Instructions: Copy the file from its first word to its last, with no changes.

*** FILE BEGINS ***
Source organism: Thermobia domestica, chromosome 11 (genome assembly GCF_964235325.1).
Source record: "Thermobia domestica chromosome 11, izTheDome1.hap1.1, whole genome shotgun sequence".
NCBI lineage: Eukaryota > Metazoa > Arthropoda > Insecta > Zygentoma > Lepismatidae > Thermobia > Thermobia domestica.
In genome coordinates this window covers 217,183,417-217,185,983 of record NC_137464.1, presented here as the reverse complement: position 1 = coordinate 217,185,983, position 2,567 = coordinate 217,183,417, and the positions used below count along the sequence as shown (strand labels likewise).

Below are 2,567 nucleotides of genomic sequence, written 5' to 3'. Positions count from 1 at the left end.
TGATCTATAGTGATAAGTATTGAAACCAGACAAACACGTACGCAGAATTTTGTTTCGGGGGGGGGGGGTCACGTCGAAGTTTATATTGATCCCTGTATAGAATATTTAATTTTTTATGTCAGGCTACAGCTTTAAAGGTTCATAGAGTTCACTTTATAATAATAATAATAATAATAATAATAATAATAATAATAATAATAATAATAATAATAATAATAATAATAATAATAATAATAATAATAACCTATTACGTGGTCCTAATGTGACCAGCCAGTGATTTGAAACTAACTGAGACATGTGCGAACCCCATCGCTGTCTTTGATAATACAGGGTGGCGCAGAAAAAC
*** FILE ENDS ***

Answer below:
Source organism: Thermobia domestica, chromosome 11 (genome assembly GCF_964235325.1).
Source record: "Thermobia domestica chromosome 11, izTheDome1.hap1.1, whole genome shotgun sequence".
NCBI lineage: Eukaryota > Metazoa > Arthropoda > Insecta > Zygentoma > Lepismatidae > Thermobia > Thermobia domestica.
In genome coordinates this window covers 217,183,417-217,185,983 of record NC_137464.1, presented here as the reverse complement: position 1 = coordinate 217,185,983, position 2,567 = coordinate 217,183,417, and the positions used below count along the sequence as shown (strand labels likewise).

Below are 2,567 nucleotides of genomic sequence, written 5' to 3'. Positions count from 1 at the left end.
TGATCTATAGTGATAAGTATTGAAACCAGACAAACACGTACGCAGAATTTTGTTTCGGGGGGGGGGGGTCACGTCGAAGTTTATATTGATCCCTGTATAGAATATTTAATTTTTTATGTCAGGCTACAGCTTTAAAGGTTCATAGAGTTCACTTTATAATAATAATAATAATAATAATAATAATAATAATAATAATAATAATAATAATAATAATAATAATAATAATAATAATAATAATAATAACCTATTACGTGGTCCTAATGTGACCAGCCAGTGATTTGAAACTAACTGAGACATGTGCGAACCCCATCGCTGTCTTTGATAATACAGGGTGGCGCAGAAAAAC